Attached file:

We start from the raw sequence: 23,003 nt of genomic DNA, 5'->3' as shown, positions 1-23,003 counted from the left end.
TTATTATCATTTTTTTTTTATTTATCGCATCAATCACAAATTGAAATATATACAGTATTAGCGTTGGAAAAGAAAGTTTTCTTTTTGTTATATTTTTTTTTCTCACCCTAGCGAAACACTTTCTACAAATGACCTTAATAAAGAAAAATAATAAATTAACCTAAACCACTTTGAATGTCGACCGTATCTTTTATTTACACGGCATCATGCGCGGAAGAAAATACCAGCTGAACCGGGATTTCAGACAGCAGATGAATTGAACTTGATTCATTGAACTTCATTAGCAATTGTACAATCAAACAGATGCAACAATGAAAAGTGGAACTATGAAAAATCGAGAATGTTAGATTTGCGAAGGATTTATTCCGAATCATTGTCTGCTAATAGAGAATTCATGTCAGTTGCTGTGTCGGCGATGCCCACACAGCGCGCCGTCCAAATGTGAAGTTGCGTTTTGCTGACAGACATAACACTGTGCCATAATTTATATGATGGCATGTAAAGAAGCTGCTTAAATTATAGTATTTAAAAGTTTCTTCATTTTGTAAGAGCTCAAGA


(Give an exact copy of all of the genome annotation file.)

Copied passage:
We start from the raw sequence: 23,003 nt of genomic DNA, 5'->3' as shown, positions 1-23,003 counted from the left end.
TTATTATCATTTTTTTTTTATTTATCGCATCAATCACAAATTGAAATATATACAGTATTAGCGTTGGAAAAGAAAGTTTTCTTTTTGTTATATTTTTTTTTCTCACCCTAGCGAAACACTTTCTACAAATGACCTTAATAAAGAAAAATAATAAATTAACCTAAACCACTTTGAATGTCGACCGTATCTTTTATTTACACGGCATCATGCGCGGAAGAAAATACCAGCTGAACCGGGATTTCAGACAGCAGATGAATTGAACTTGATTCATTGAACTTCATTAGCAATTGTACAATCAAACAGATGCAACAATGAAAAGTGGAACTATGAAAAATCGAGAATGTTAGATTTGCGAAGGATTTATTCCGAATCATTGTCTGCTAATAGAGAATTCATGTCAGTTGCTGTGTCGGCGATGCCCACACAGCGCGCCGTCCAAATGTGAAGTTGCGTTTTGCTGACAGACATAACACTGTGCCATAATTTATATGATGGCATGTAAAGAAGCTGCTTAAATTATAGTATTTAAAAGTTTCTTCATTTTGTAAGAGCTCAAGA